Monday, 10 December 2007

EU-wide ban on discrimination on the grounds of sexual orientation is on its way

ILGA-Europe reports: "Today is International Human Rights Day when the world marks the adoption of the Universal Declaration of Human Rights in 1948. On 13 December, leaders of the EU member states will gather in Brussels to sign the Reformed Treaty which includes the Charter of Fundamental Rights. The Charter is the first international treaty containing explicit prohibition of sexual orientation discrimination.
[...]
ILGA-Europe recognises the significant development that the signing of the Reform Treaty shall bring with it in EU law, and the implications that it may have for the advancement of the rights of lesbian, gay, bisexual and transgender (LGBT) people within Europe. The Charter is the first EU document that brings together the whole range of civil, political, economic and social rights provided in a number of international conventions. Undoubtedly the Charter, which will come into force 2009 after all EU member states ratify it, will provide a new opportunity for LGBT people to address and challenge discrimination on the grounds of sexual orientation and we look forward to seeing how the European Court of Justice is going to interpret the Charter."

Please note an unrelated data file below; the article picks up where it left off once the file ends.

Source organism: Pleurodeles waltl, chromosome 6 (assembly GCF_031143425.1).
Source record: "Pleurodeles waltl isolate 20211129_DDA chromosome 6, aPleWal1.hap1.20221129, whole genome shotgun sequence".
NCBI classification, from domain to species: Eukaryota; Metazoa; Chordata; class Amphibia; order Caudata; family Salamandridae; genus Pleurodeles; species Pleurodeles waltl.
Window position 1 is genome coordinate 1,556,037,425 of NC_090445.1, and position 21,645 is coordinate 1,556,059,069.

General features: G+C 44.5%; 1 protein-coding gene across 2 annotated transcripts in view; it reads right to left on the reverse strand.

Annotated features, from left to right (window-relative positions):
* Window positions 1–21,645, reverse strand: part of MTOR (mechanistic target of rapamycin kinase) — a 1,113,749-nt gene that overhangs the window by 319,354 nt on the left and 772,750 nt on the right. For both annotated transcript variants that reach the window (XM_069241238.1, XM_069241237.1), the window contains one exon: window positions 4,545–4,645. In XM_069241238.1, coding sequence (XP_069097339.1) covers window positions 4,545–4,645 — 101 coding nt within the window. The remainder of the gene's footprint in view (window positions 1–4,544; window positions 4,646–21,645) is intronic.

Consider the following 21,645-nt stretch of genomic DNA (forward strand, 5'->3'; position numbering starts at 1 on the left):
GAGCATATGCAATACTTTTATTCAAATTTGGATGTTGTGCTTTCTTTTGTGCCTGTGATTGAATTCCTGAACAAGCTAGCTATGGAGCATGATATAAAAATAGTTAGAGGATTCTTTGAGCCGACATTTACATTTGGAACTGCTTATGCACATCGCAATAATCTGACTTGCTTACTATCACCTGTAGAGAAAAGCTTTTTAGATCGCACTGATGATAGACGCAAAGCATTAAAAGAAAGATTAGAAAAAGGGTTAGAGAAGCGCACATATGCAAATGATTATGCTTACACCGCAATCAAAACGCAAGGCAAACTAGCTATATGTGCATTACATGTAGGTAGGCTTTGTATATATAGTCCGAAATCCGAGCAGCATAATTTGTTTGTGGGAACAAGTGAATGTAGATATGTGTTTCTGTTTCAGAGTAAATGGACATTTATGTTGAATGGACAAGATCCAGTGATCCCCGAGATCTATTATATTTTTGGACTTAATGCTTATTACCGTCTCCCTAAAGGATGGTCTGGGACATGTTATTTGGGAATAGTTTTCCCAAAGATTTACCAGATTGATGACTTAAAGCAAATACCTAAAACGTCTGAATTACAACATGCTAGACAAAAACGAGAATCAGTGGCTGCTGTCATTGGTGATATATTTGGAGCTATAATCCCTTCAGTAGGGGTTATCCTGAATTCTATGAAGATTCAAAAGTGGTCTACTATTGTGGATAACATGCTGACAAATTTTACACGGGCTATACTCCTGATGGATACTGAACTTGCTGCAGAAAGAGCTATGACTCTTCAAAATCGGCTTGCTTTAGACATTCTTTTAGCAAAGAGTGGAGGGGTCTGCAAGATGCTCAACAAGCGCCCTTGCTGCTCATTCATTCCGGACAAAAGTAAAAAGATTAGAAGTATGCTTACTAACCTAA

Well, except for the UK and Poland, which opted out from the Treaty. I would not worry much about the UK with its pretty comprehensive anti-discrimination laws, but Poland...

I wish similar to this Rights Chapter treaty covers also the Council of Europe countries (all three South Caucasus countries are members of the Council of Europe). Still, this is great news and it would hopefully have influence on and send message to other countries which seek prospect of membership or closer ties with the EU, including Armenia.

2 comments:

Myrthe said...

I assume that it was the previous Polish government that opted out, the scary one. The new government might change it's mind, though on the other hand it is still Poland, a conservative Catholic country...

artmika said...

It was the scary one :) although as far as I remember, new Polish government reiterated its support for opting out from the Treaty. The thing is that this Rights Chapter is a part of the general EU Treaty (aka Constitution). And not joining the Treaty means not signing the Rights Chapter too.

Let's hope that in time Poland will change its position, or it may be possible to sign selected chapters but not the whole Treaty. In any case, for all new members it will be obligatory. Poland just got 'lucky', for now...